Frequently Asked Questions
Which onion plants should I order?
Onion plants come in three different daylengths: short, intermediate, and long. When selecting your onion varieties, remember that the further north you are, the more hours of daylight you have during the summer. For help finding the right onion plant varieties for your area, consult our comprehensive Onion Plant Daylength Guide.
When should I order my plants?
You can order your onion plants whenever you like, and we'll ship at your requested date. If you're ordering from our catalog, your customer number is located on the back cover, above or beside your name on the mailing label. Payment is required when your order is placed, so that your plants will be reserved for you to ship on the day you requested.
How many plants are in a bunch or bundle?
We use the term bunch or bundle interchangeably, but each contains approximately 50-75 plants. We try to ship nice, large plants that will quickly establish a root system.
If I can't plant when I receive my plants, how do I store them?
When you receive your plants, immediately take them out of the box and spread them out in a cool, dry area. DO NOT PUT THEM IN WATER OR SOIL while waiting to plant. The plants are in a dormant state, and should be planted as soon as possible. The roots and tops may begin to dry out, but don't be alarmed—as a member of the lily family, the onion can live for three weeks off of the bulb.
When should I plant?
The recommended planting time is 4-6 weeks before your last average frost date, if the weather is agreeable.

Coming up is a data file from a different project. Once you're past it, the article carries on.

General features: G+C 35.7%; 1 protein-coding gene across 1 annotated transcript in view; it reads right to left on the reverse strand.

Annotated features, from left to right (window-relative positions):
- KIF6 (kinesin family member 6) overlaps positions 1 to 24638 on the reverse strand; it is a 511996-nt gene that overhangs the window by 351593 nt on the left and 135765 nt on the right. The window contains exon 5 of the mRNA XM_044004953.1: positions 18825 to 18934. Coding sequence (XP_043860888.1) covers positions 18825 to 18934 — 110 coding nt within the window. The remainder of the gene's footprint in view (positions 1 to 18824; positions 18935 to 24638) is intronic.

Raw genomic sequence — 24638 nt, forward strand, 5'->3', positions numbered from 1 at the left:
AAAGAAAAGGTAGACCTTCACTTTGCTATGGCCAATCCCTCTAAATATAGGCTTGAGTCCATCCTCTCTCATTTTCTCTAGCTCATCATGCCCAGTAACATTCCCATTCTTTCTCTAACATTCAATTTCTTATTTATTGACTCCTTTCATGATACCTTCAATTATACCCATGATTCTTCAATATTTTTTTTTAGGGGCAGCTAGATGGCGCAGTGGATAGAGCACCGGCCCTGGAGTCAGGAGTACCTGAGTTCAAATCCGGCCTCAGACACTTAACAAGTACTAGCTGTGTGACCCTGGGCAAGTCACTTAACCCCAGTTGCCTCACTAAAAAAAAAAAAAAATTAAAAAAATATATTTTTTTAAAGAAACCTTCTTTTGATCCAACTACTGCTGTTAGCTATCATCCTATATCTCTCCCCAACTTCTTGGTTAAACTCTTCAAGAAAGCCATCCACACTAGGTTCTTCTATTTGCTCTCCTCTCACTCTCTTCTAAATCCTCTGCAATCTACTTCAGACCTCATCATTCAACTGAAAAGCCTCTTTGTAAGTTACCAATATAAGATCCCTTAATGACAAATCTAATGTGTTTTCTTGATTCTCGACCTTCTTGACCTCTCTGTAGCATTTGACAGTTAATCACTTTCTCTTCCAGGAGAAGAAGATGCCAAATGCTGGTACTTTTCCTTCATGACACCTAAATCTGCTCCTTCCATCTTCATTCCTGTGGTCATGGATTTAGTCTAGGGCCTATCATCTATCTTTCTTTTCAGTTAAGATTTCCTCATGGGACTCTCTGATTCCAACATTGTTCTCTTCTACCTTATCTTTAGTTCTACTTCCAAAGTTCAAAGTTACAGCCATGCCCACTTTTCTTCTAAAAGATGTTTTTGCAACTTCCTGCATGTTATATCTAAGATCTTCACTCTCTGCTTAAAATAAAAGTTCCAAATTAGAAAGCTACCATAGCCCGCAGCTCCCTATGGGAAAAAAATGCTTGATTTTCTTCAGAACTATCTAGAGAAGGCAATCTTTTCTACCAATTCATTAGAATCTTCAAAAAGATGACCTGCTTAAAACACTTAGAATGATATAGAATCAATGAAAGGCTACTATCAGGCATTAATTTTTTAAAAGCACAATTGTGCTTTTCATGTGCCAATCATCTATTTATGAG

Onion Plant Care
Should I water the onions when I first plant them?
Yes, the transplants should be watered immediately after being planted. They won't grow new roots unless the soil is loose and moist, so it's important to maintain adequate moisture. Avoid overhead irrigation, which encourages foliage diseases.
How often should I fertilize?
The first application should be three weeks after planting; then repeat the process every 2-3 weeks. Stop fertilizing when the onions start to bulb, which is about three weeks before harvest.
Should I pull the dirt back from the onion when it starts to bulb?
The bulbing process is gradual, and there's no reason to pull dirt away as long as you keep the soil loose. In fact, pulling the dirt away can cause sunscalding (sunburn) of the onion skin. Remember that the bulbing process requires more moisture in any case; if you increase watering, the soil should remain loose.
Harvesting and Storage
How do I know when my onions are ready for harvest?
An onion is fully mature when the top falls over. Bending the top over will only stop the bulbing process, so don't be too eager to harvest. You don't have to wait until all the tops fall completely over to harvest, but harvesting early may cause the onion to sprout during storage since it hasn't finished the bulbing process.
How do I harvest?
Once the tops have fallen over, pull the onions out of the ground and let them dry in the garden for a few days. It's a good idea to cover the bulb of one onion with the top of another to prevent sunscald. When you remove the onions from the field, clip the roots at the base and clip the tops as well, but leave 3/4-inch of the neck to seal and protect the interior from decay. Discard any decaying onions. Never let a single decayed onion touch another, since the decaying process will spread.
Any tips for storage?
Store your onions in a cool, dry place. Sweet onions store for a maximum of three months, but storage types will last throughout the winter. The best way to store them is in mesh nettings or pantyhose, hung in a well ventilated area.